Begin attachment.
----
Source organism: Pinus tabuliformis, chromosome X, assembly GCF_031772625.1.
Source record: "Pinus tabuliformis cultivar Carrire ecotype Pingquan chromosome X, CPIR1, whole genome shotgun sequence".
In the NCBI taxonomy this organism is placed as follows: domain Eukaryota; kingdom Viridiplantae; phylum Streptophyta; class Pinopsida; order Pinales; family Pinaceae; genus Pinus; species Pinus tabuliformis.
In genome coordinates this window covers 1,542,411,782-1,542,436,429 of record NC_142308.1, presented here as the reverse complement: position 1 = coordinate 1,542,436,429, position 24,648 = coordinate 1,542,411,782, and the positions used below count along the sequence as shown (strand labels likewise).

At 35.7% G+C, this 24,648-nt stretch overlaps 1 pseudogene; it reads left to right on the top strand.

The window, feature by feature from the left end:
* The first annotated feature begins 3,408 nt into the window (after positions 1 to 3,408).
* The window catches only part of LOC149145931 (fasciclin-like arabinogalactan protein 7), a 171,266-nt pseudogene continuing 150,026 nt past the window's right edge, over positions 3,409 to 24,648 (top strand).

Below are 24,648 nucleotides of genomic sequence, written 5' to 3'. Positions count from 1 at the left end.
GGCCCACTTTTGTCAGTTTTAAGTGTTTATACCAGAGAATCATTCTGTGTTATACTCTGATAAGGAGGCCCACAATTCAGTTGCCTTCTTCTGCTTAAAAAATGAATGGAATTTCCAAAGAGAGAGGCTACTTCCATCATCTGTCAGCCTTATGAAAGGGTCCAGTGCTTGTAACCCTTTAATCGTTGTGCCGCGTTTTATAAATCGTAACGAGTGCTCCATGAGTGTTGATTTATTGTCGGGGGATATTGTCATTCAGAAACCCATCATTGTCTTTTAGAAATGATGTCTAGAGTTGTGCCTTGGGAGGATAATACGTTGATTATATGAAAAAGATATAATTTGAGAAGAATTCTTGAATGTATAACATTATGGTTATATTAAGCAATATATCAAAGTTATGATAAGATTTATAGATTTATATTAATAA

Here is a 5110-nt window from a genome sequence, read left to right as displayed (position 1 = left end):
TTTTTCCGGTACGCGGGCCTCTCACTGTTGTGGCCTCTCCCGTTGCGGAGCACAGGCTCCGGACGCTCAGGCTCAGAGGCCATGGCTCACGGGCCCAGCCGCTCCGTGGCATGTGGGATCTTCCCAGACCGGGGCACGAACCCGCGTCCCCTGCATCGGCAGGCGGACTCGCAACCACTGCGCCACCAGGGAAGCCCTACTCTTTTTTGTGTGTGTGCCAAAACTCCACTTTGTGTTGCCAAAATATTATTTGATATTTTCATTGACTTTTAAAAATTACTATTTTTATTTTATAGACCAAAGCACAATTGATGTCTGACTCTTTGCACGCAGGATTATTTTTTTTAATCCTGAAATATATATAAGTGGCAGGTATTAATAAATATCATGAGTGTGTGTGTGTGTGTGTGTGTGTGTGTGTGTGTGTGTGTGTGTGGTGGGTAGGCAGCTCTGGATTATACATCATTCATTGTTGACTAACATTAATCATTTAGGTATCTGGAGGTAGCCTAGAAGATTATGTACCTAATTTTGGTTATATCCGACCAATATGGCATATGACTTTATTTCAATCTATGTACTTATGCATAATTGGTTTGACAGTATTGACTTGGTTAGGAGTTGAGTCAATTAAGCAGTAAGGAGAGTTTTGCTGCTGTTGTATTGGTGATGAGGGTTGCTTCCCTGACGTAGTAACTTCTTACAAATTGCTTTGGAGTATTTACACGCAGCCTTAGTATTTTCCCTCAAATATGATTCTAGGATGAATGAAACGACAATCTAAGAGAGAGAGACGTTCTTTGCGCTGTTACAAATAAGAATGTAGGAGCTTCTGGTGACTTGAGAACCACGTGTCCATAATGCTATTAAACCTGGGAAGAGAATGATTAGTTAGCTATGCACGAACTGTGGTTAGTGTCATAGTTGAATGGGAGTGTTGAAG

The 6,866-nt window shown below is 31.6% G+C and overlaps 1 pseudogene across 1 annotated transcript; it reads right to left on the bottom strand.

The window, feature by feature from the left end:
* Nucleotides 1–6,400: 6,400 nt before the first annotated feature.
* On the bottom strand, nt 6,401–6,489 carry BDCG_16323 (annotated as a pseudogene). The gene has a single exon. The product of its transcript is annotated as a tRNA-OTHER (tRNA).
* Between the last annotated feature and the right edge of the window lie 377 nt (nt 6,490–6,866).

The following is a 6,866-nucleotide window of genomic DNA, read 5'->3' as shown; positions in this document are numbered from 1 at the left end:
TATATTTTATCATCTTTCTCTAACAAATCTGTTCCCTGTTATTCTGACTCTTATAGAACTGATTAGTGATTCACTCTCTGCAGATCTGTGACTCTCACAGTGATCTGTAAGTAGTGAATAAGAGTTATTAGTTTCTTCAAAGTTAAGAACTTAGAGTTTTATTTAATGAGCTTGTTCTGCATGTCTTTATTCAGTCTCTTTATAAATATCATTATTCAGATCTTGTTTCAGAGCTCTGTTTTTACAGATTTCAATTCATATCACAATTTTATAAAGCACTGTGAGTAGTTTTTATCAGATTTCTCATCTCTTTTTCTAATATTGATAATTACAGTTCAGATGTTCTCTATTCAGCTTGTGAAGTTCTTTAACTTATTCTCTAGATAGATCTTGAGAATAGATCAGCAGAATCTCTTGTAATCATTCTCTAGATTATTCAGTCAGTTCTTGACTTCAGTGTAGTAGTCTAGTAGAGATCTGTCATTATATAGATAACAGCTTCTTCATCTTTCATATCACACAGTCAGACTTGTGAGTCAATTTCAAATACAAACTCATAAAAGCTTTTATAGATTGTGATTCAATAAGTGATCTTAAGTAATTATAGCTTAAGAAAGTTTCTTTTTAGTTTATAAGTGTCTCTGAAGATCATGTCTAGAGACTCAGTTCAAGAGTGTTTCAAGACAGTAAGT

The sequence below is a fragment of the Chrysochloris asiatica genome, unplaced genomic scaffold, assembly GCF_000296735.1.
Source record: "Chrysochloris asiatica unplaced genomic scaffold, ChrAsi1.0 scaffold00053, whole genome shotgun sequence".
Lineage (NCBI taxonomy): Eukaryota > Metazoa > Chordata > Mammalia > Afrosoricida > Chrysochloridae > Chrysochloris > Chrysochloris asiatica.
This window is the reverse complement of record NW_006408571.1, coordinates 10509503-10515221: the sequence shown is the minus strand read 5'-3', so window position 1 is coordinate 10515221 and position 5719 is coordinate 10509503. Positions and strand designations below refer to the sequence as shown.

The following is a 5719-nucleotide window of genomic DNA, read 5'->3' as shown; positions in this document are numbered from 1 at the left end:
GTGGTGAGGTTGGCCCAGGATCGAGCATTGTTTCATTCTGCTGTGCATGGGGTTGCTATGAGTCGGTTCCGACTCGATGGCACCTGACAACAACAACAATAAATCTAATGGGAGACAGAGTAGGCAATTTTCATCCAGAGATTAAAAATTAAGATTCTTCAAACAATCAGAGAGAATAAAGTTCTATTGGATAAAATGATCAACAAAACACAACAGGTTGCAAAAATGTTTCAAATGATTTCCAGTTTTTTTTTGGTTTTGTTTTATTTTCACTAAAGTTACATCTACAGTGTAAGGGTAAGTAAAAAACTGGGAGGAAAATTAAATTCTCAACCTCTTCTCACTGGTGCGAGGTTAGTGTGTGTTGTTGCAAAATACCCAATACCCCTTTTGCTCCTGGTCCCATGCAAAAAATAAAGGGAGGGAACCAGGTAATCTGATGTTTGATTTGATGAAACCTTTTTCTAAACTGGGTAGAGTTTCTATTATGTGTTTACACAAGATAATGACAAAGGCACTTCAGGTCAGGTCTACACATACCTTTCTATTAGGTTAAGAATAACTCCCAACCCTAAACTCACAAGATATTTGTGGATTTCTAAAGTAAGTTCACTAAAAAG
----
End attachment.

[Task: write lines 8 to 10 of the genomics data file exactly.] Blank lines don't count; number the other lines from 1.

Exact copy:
* The window catches only part of LOC149145931 (fasciclin-like arabinogalactan protein 7), a 171,266-nt pseudogene continuing 150,026 nt past the window's right edge, over positions 3,409 to 24,648 (top strand).

Below are 24,648 nucleotides of genomic sequence, written 5' to 3'. Positions count from 1 at the left end.
GGCCCACTTTTGTCAGTTTTAAGTGTTTATACCAGAGAATCATTCTGTGTTATACTCTGATAAGGAGGCCCACAATTCAGTTGCCTTCTTCTGCTTAAAAAATGAATGGAATTTCCAAAGAGAGAGGCTACTTCCATCATCTGTCAGCCTTATGAAAGGGTCCAGTGCTTGTAACCCTTTAATCGTTGTGCCGCGTTTTATAAATCGTAACGAGTGCTCCATGAGTGTTGATTTATTGTCGGGGGATATTGTCATTCAGAAACCCATCATTGTCTTTTAGAAATGATGTCTAGAGTTGTGCCTTGGGAGGATAATACGTTGATTATATGAAAAAGATATAATTTGAGAAGAATTCTTGAATGTATAACATTATGGTTATATTAAGCAATATATCAAAGTTATGATAAGATTTATAGATTTATATTAATAA